Cis-acting polymorphisms affect complex traits through modifications of microRNA regulation pathways.
Genome-wide association studies (GWAS) have become an effective tool to map genes and regions contributing to multifactorial human diseases and traits. A comparably small number of variants identified by GWAS are known to have a direct effect on protein structure whereas the majority of variants is thought to exert their moderate influences on the phenotype through regulatory changes in mRNA expression. MicroRNAs (miRNAs) have been identified as powerful posttranscriptional regulators of mRNAs. Binding to their target sites, which are mostly located within the 3'-untranslated region (3'-UTR) of mRNA transcripts, they modulate mRNA expression and stability. Until today almost all human mRNA transcripts are known to harbor at least one miRNA target site with an average of over 20 miRNA target sites per transcript. Among 5,101 GWAS-identified sentinel single nucleotide polymorphisms (SNPs) that correspond to 18,884 SNPs in linkage disequilibrium (LD) with the sentinels (r2 ≥ 0.8) we identified a significant overrepresentation of SNPs that affect the 3'-UTR of genes (OR = 2.33, 95% CI = 2.12-2.57, P < 10(-52)). This effect was even stronger considering all SNPs in one LD bin a single signal (OR = 4.27, 95% CI = 3.84-4.74, P < 10(-114)). Based on crosslinking immunoprecipitation data we identified four mechanisms affecting miRNA regulation by 3'-UTR mutations: (i) deletion or (ii) creation of miRNA recognition elements within validated RNA-induced silencing complex binding sites, (iii) alteration of 3'-UTR splicing leading to a loss of binding sites, and (iv) change of binding affinity due to modifications of 3'-UTR folding. We annotated 53 SNPs of a total of 288 trait-associated 3'-UTR SNPs as mediating at least one of these mechanisms. Using a qualitative systems biology approach, we demonstrate how our findings can be used to support biological interpretation of GWAS results as well as to provide new experimentally testable hypotheses.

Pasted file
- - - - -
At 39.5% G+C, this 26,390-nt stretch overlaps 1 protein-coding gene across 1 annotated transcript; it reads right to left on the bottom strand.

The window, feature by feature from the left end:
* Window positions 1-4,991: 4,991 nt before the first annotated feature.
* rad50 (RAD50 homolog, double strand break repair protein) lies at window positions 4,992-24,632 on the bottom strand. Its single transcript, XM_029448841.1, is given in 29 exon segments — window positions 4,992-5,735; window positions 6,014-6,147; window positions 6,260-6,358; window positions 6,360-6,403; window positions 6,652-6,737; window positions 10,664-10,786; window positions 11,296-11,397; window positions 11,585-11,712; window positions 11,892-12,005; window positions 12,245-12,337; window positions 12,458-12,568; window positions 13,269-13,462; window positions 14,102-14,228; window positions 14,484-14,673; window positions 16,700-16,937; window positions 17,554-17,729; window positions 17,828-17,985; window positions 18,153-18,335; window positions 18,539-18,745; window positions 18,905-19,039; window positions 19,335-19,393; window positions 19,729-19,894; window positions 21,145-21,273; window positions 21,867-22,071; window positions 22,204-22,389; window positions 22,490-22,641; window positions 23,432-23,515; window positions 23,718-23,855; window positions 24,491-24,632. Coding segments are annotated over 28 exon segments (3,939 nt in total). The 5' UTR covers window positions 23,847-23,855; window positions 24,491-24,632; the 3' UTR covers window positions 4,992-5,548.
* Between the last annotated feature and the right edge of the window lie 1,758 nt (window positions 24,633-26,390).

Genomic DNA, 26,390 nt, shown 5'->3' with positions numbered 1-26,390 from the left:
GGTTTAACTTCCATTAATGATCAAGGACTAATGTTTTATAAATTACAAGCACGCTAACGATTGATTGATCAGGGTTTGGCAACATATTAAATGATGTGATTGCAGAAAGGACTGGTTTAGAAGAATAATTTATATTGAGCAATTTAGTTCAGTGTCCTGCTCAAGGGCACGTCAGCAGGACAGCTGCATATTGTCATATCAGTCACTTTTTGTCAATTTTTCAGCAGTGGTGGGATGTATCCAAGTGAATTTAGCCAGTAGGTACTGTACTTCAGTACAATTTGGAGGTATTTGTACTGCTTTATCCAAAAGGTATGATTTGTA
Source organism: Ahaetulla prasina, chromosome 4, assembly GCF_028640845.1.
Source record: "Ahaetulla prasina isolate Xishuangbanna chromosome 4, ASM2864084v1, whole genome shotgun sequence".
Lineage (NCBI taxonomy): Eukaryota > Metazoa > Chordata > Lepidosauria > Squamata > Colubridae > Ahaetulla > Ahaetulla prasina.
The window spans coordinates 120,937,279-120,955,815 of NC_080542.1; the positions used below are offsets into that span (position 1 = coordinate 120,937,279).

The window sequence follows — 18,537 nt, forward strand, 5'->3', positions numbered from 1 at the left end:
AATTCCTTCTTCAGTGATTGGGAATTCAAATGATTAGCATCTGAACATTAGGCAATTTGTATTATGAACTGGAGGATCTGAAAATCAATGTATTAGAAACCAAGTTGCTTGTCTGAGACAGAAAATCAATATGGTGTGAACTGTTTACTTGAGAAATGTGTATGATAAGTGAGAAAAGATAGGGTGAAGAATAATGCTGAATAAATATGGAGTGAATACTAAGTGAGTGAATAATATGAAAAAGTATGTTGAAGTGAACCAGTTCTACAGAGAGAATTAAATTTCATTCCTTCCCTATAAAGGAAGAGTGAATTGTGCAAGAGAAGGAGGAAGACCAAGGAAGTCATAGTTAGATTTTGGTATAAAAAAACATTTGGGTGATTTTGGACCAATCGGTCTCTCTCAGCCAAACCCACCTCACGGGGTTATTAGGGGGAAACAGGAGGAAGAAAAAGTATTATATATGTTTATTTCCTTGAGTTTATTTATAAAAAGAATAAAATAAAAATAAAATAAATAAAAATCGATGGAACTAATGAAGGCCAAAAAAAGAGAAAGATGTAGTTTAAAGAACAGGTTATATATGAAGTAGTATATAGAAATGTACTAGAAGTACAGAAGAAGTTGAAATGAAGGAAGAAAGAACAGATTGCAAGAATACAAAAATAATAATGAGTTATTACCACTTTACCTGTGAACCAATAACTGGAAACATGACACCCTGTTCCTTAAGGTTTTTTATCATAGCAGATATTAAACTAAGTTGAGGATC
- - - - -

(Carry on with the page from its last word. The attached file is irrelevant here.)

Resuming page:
Arnold, M; Ellwanger, DC; Hartsperger, ML; Pfeufer, A; Stümpflen, V
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